Review Posted Online: Dec. 5, 2016

Kirkus Reviews Issue: Dec. 15, 2016

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An intriguing meditation on the nature of the universe and our attempts to understand it that should appeal to both...

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SEVEN BRIEF LESSONS ON PHYSICS

Italian theoretical physicist Rovelli (General Relativity: The Most Beautiful of Theories, 2015, etc.) shares his thoughts on the broader scientific and philosophical implications of the great revolution that has taken place over the past century.

These seven lessons, which first appeared as articles in the Sunday supplement of the Italian newspaper Sole 24 Ore, are addressed to readers with little knowledge of physics. In less than 100 pages, the author, who teaches physics in both France and the United States, cogently covers the great accomplishments of the past and the open questions still baffling physicists today. In the first lesson, he focuses on Einstein's theory of general relativity. He describes Einstein's recognition that gravity "is not diffused through space [but] is that space itself" as "a stroke of pure genius." In the second lesson, Rovelli deals with the puzzling features of quantum physics that challenge our picture of reality. In the remaining sections, the author introduces the constant fluctuations of atoms, the granular nature of space, and more. "It is hardly surprising that there are more things in heaven and earth, dear reader, than have been dreamed of in our philosophy—or in our physics,” he writes. Rovelli also discusses the issues raised in loop quantum gravity, a theory that he co-developed. These issues lead to his extraordinary claim that the passage of time is not fundamental but rather derived from the granular nature of space. The author suggests that there have been two separate pathways throughout human history: mythology and the accumulation of knowledge through observation. He believes that scientists today share the same curiosity about nature exhibited by early man.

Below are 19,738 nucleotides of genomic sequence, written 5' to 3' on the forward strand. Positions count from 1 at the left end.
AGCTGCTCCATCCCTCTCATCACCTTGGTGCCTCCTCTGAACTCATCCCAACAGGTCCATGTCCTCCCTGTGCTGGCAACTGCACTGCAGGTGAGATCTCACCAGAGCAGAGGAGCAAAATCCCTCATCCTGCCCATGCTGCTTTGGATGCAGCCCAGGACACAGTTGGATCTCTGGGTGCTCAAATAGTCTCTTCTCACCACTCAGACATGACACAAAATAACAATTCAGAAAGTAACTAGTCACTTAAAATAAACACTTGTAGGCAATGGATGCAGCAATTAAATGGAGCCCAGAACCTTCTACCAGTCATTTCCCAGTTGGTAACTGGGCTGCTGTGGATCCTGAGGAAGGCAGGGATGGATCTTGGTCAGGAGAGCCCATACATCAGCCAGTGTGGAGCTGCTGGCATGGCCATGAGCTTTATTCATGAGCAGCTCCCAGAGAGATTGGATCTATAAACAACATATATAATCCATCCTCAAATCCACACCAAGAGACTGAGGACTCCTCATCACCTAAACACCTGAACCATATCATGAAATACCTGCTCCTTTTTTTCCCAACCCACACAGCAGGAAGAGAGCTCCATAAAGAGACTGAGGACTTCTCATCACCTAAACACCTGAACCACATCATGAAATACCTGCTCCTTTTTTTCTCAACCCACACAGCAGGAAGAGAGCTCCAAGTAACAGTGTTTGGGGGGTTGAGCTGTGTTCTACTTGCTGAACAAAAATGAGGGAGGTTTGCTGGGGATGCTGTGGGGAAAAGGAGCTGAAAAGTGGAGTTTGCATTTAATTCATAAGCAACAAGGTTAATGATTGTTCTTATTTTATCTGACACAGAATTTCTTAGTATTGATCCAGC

An intriguing meditation on the nature of the universe and our attempts to understand it that should appeal to both scientists and general readers.

Pub Date: March 1, 2016

ISBN: 978-0-399-18441-3

Page Count: 96